In this post, we outline the work in one chapter. In this chapter, we re-examine Hellwig and Samuels’ (2007) article on economic voting and the clarity of institutional responsibility. Like Hellwig and Samuels, we are interested in the relative effect of parliamentary and semi-presidential institutions on electoral accountablility for economic performance. We are also interested in exploring the effect of variation in presidential power on economic voting in this context. In short, we are interested in whether institutions condition the extent to which presidents and prime ministers are rewarded/blamed for good/bad economic performance.

To address this issue, we update Hellwig and Samuels dataset, noting certain revisions to the way in which they record the vote at elections with the aim of maximising the reliability of the values in the dataset. We then use exactly the same estimation technique as Hellwig and Samuels.

There is insufficient room here to go through the results in depth. (Which is just an ill-disguised invitation to buy the book). There is also no space to describe how the variables have been operationalised. Again, all that material is in the book. Here, we just wish to provide a flavour of the results.

We find support for Hellwig and Samuels’ basic finding that electoral accountability for economic performance is greater under high-clarity elections, i.e. where there is a single-party government, than low-clarity elections where there is not.

More interestingly, our results also show support for Hellwig and Samuels’ finding that the electoral accountability of the president’s party for economic performance is significantly greater during periods of unified government relative to cohabitation. Figure 1 reports the basic results of our models in the same way that Hellwig and Samuels present them in their paper.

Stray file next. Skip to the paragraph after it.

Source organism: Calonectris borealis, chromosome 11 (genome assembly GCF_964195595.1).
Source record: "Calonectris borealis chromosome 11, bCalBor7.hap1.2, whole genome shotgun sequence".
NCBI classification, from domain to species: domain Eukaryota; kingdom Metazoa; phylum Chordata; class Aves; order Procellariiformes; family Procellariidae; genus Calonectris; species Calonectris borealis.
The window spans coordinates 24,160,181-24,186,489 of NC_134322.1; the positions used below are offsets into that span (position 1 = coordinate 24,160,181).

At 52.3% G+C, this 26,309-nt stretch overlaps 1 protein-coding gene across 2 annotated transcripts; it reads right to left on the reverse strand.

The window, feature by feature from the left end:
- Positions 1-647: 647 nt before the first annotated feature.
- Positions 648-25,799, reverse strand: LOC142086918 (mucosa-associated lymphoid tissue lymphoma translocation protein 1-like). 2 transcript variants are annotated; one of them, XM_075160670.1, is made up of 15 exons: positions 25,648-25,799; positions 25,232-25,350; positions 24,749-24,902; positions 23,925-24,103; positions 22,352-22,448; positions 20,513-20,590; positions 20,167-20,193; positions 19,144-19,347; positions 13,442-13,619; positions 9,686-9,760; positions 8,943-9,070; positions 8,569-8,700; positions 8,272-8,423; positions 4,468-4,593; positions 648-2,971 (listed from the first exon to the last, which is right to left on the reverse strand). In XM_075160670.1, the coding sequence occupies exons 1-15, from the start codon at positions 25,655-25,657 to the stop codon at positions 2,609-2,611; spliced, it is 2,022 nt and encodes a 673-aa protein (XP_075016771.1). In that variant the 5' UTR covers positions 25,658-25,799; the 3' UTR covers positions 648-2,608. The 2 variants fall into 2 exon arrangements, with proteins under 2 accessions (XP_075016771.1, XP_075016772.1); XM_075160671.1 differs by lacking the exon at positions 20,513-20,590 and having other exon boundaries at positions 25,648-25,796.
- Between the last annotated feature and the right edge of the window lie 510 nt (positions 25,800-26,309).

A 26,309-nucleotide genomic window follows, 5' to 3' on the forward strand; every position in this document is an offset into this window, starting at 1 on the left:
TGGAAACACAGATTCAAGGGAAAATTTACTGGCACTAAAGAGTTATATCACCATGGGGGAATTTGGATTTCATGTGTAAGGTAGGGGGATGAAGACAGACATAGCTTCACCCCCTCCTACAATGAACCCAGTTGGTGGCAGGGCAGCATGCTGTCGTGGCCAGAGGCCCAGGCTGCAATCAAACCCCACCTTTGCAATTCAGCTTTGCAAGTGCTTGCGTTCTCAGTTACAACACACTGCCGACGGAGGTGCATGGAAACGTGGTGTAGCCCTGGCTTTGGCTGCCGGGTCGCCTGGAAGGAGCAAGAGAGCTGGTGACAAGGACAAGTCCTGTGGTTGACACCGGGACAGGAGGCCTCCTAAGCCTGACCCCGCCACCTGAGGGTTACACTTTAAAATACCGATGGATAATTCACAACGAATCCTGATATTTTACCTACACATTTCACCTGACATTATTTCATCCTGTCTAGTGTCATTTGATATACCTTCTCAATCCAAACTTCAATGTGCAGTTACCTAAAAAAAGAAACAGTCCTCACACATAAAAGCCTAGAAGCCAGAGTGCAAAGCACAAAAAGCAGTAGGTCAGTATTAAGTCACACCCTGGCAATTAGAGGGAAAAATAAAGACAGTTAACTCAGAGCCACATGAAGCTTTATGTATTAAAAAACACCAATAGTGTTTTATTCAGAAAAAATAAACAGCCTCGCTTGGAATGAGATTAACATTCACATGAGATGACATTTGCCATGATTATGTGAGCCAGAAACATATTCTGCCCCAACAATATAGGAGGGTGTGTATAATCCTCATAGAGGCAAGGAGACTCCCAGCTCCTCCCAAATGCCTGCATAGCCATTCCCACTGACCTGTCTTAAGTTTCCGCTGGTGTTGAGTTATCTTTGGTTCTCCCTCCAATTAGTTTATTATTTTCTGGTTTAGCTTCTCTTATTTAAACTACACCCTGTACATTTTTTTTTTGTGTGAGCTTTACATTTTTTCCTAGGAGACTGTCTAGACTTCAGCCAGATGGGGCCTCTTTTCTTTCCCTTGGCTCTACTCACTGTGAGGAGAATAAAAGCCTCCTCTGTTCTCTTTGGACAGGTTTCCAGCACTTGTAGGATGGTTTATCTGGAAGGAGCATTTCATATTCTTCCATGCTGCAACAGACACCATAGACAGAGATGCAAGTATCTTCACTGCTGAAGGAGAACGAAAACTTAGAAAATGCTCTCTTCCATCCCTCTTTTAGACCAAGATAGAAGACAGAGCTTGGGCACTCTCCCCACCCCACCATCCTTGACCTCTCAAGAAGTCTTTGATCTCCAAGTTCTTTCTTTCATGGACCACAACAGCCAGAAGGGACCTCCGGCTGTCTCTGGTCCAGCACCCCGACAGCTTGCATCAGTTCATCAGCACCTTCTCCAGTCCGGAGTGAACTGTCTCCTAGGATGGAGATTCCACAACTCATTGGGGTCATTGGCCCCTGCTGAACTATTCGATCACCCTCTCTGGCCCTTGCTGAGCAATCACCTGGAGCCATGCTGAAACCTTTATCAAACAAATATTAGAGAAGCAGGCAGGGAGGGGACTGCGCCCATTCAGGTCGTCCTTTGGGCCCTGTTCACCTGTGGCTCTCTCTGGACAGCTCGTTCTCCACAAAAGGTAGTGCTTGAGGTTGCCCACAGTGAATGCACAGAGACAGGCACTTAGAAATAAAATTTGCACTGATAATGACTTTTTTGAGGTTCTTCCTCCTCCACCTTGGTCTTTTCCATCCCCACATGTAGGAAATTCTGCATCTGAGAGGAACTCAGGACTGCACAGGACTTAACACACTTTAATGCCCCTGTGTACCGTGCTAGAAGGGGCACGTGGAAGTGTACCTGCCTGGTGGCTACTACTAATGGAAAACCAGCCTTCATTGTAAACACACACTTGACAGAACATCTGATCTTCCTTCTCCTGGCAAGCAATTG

Figure 1    The conditional effect of cohabitation in semi-presidential regimes on economic accountability

However, there are some differences between Hellwig and Samuels’ results and ours. Perhaps most notably, we find that electoral accountability for economic performance is significantly greater at presidential elections than legislative elections. This makes sense. At presidential elections, the clarity of responsibility is likely to be clearer because voters can hold a single person/party responsible for the state of the economy. This is the result that Hellwig and Samuels expected to find in their work, but which was not returned. Using the updated version of their dataset, we now find support for their intuition. (See Figure 2.)

Figure 2         The conditional effect of the type of election on economic accountability

While we are concerned with re-testing Hellwig and Samuels’ thesis, we are really interested in exploring how presidential power shapes the clarity of responsibility for economic voting. Hellwig and Samuels do not follow up on this issue in their article. So, we are trying to build on their work by integrating presidential power into their analysis.